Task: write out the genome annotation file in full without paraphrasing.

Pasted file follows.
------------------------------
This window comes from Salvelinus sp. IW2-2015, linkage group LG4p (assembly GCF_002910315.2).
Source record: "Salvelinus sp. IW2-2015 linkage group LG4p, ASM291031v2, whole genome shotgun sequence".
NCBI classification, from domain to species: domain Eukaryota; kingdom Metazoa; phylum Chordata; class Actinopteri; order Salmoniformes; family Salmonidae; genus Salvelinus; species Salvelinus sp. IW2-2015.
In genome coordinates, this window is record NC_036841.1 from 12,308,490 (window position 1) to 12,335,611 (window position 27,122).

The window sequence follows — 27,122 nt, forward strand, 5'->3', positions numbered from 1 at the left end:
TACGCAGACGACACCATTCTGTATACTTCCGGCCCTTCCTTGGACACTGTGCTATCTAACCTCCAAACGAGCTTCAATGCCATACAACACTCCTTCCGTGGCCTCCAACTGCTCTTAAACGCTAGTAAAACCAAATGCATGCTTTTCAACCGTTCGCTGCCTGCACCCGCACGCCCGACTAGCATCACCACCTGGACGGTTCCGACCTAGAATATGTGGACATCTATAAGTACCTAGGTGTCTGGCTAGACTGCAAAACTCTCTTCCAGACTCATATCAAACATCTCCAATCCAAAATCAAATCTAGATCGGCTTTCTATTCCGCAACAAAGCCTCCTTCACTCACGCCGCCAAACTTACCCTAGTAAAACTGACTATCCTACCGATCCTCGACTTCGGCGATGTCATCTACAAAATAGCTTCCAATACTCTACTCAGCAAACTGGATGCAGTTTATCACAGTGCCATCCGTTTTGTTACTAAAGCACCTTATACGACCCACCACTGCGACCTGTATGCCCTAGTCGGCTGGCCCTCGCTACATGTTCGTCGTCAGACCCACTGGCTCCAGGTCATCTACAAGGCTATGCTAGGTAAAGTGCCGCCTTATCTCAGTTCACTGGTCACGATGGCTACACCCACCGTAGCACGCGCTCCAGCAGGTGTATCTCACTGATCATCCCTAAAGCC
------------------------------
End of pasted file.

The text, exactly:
This window comes from Salvelinus sp. IW2-2015, linkage group LG4p (assembly GCF_002910315.2).
Source record: "Salvelinus sp. IW2-2015 linkage group LG4p, ASM291031v2, whole genome shotgun sequence".
NCBI classification, from domain to species: domain Eukaryota; kingdom Metazoa; phylum Chordata; class Actinopteri; order Salmoniformes; family Salmonidae; genus Salvelinus; species Salvelinus sp. IW2-2015.
In genome coordinates, this window is record NC_036841.1 from 12,308,490 (window position 1) to 12,335,611 (window position 27,122).

The window sequence follows — 27,122 nt, forward strand, 5'->3', positions numbered from 1 at the left end:
TACGCAGACGACACCATTCTGTATACTTCCGGCCCTTCCTTGGACACTGTGCTATCTAACCTCCAAACGAGCTTCAATGCCATACAACACTCCTTCCGTGGCCTCCAACTGCTCTTAAACGCTAGTAAAACCAAATGCATGCTTTTCAACCGTTCGCTGCCTGCACCCGCACGCCCGACTAGCATCACCACCTGGACGGTTCCGACCTAGAATATGTGGACATCTATAAGTACCTAGGTGTCTGGCTAGACTGCAAAACTCTCTTCCAGACTCATATCAAACATCTCCAATCCAAAATCAAATCTAGATCGGCTTTCTATTCCGCAACAAAGCCTCCTTCACTCACGCCGCCAAACTTACCCTAGTAAAACTGACTATCCTACCGATCCTCGACTTCGGCGATGTCATCTACAAAATAGCTTCCAATACTCTACTCAGCAAACTGGATGCAGTTTATCACAGTGCCATCCGTTTTGTTACTAAAGCACCTTATACGACCCACCACTGCGACCTGTATGCCCTAGTCGGCTGGCCCTCGCTACATGTTCGTCGTCAGACCCACTGGCTCCAGGTCATCTACAAGGCTATGCTAGGTAAAGTGCCGCCTTATCTCAGTTCACTGGTCACGATGGCTACACCCACCGTAGCACGCGCTCCAGCAGGTGTATCTCACTGATCATCCCTAAAGCC